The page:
We used a landscape-scale experiment at the Savannah River Site (SC) to understand at which scales two important landscape features – habitat corridors and habitat edge-to-area ratio – influence species-area relationships for plants. We sampled plant species richness within nested plots ranging in area from 0.01 m² to 10,000 m² within open habitats (“patches”) surrounded by a matrix of mature pine forest. Patches were of equal area (~1 ha) and either connected by a corridor or isolated. Isolated patches were of two types and, relative to connected patches plus the corridor, either had a similar edge-to-area ratio (“high-edge patches”) or lower edge-to-area ratio (“low-edge patches”).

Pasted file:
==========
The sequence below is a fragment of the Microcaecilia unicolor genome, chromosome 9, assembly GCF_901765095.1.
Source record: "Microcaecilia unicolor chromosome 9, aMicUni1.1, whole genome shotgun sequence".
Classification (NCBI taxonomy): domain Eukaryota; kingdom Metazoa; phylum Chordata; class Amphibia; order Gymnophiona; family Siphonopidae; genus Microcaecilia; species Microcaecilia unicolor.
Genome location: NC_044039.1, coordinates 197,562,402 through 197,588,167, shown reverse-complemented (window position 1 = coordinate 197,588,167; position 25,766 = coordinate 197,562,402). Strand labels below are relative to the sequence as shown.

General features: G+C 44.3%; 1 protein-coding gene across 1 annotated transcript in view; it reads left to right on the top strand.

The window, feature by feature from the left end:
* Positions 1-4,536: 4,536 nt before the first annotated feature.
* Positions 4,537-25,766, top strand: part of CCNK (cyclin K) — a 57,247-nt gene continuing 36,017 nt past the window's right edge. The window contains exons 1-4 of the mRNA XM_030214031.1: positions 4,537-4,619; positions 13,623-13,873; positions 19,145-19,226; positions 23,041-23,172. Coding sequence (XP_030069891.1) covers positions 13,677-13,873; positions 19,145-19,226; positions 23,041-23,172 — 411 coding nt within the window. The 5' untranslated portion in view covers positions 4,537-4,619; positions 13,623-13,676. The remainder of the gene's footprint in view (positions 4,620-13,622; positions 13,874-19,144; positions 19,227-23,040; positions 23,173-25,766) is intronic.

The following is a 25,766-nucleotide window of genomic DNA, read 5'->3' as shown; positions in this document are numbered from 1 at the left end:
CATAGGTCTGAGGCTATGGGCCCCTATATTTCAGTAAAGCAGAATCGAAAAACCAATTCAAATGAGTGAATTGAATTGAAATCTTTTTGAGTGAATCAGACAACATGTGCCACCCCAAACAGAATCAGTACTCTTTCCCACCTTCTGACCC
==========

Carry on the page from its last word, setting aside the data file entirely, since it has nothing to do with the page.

We found that corridors had no impact on species richness at small scales, as all three patch types had similar richness in 0.01 m² - 10 m² plots. Richness was higher in connected patches and high-edge unconnected patches in 100 m² plots, suggesting that corridors increase richness at this intermediate scale by increasing the edginess of a patch. At larger scales, there was a notable upturn in the species-area relationship in connected patches, resulting in higher richness values in 1000 and 10,000 m² plots, relative to both high- and low-edge unconnected patches. Thus, corridors increase species richness at larger scales because of the connectivity they provide. This work has important implications for conservation reserve design and points to the need to assess connectivity effects on biodiversity across spatial scales. Our work suggests that habitat fragmentation may have profound effects on species-area relationships; however, corridors may reconcile these effects by preventing species loss at larger scales.